Despite Healthy Economy, Office Vacancy Rates Still Stuck in the Mud in Several Markets
NEW YORK CITY — The national office vacancy rate held steady at 16.8 percent in the third quarter compared with the prior quarter, and was up 10 basis points from the same period a year ago, according to Reis, which tracks commercial properties in 79 metropolitan markets.
Net absorption was a healthy 4.5 million square feet in the quarter, partially a result of historically low unemployment (3.5 percent in September, according to the U.S. Bureau of Labor Statistics). However, a robust pipeline of new construction — 4.4 million square feet in the quarter — offset the absorption, leading vacancy to hold fast.
The net effect has been modest rent growth. The average effective rent per square foot grew from $27.49 in the second quarter to $27.65 in the third quarter, a 0.6 percent increase. The year-over-year increase was less than $1 per square foot.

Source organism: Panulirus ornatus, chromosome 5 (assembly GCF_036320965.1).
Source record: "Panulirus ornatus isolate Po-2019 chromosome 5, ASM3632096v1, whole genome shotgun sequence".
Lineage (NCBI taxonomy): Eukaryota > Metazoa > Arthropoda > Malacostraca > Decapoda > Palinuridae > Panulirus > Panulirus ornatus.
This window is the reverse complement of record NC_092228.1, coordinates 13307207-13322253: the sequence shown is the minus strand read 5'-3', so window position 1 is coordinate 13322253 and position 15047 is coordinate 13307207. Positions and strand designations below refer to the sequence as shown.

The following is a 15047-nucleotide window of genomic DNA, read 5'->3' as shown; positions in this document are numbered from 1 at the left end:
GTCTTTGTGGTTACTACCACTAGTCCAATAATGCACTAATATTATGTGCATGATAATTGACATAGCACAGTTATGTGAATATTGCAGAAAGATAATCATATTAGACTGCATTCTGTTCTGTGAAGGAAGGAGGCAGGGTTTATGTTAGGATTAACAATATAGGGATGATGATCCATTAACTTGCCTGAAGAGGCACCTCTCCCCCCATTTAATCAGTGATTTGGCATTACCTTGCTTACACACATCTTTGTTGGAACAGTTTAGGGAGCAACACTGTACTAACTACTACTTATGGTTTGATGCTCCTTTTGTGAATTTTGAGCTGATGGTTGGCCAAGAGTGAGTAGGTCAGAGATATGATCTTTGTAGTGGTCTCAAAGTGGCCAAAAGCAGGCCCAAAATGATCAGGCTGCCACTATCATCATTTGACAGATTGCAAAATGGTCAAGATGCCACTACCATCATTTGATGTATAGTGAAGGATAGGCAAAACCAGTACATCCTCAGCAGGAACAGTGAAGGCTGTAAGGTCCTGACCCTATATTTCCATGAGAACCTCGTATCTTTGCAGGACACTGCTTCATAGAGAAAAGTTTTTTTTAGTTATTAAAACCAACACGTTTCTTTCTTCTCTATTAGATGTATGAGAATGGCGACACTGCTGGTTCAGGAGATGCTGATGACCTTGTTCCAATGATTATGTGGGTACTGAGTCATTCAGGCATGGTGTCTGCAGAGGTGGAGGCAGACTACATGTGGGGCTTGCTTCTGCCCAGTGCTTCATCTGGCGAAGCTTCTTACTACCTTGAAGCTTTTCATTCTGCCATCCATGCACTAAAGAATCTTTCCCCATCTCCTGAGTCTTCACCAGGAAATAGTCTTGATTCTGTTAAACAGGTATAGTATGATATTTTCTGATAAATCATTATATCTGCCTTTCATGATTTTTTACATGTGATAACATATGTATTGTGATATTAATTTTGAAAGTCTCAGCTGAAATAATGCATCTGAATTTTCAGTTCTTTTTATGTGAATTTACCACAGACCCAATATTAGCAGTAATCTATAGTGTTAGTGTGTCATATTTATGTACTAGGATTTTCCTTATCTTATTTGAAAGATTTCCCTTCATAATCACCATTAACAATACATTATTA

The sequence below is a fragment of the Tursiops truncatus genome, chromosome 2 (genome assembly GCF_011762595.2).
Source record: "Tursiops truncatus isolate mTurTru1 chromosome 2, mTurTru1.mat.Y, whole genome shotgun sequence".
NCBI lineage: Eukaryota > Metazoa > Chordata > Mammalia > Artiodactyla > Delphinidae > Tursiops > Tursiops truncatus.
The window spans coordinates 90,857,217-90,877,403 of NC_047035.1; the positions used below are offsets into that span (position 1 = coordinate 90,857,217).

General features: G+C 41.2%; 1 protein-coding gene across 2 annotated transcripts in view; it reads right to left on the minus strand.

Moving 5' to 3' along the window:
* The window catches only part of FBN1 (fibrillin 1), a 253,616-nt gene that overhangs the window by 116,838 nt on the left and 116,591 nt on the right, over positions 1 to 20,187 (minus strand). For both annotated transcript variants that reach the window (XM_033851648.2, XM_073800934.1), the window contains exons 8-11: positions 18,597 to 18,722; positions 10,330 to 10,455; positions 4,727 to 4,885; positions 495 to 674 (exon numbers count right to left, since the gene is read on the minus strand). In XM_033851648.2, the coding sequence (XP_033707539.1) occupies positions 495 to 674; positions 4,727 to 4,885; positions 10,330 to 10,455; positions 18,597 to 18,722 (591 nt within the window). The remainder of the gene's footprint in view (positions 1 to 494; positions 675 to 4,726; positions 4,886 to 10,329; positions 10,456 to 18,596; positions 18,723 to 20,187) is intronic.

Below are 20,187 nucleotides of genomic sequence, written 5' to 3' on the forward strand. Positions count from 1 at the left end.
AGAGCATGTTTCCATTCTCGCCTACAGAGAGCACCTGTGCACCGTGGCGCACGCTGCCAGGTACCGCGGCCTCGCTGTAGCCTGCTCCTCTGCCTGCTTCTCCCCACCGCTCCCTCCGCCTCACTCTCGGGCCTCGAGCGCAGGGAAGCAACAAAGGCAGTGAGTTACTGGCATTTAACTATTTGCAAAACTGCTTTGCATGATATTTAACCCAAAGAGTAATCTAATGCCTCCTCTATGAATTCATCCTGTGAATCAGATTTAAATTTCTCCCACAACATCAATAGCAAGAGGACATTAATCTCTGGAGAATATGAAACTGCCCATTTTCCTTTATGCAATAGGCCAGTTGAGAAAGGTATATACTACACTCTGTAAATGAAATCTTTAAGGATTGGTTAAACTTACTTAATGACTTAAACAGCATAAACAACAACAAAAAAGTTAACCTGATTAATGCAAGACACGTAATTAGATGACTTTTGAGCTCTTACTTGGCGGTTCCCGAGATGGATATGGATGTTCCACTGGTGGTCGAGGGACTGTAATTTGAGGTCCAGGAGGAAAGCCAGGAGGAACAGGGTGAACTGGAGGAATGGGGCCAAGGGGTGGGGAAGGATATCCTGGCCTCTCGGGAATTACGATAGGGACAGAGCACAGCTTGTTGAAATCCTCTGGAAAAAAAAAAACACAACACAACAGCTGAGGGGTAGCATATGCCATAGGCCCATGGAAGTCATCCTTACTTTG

Individual markets have also shows signs of softness, with 39 of the 79 metros tracked by Reis seeing increased office vacancy so far this year.
“Office occupancy growth has been sluggish throughout this expansion as firms lease far fewer square feet per added job,” the report states. “Rent growth has also disappointed owners.”
The report does note that occupancy should generally grow in the near term because the U.S. economy continues to generate new jobs every month, with about 350,000 new office jobs added this year through August, according to the Bureau of Labor Statistics.
“Indeed, the news on the office market has not generated headlines, but growth remains positive and should remain positive this year and next,” states the report.
To read the full results, click here.
— Jeff Shaw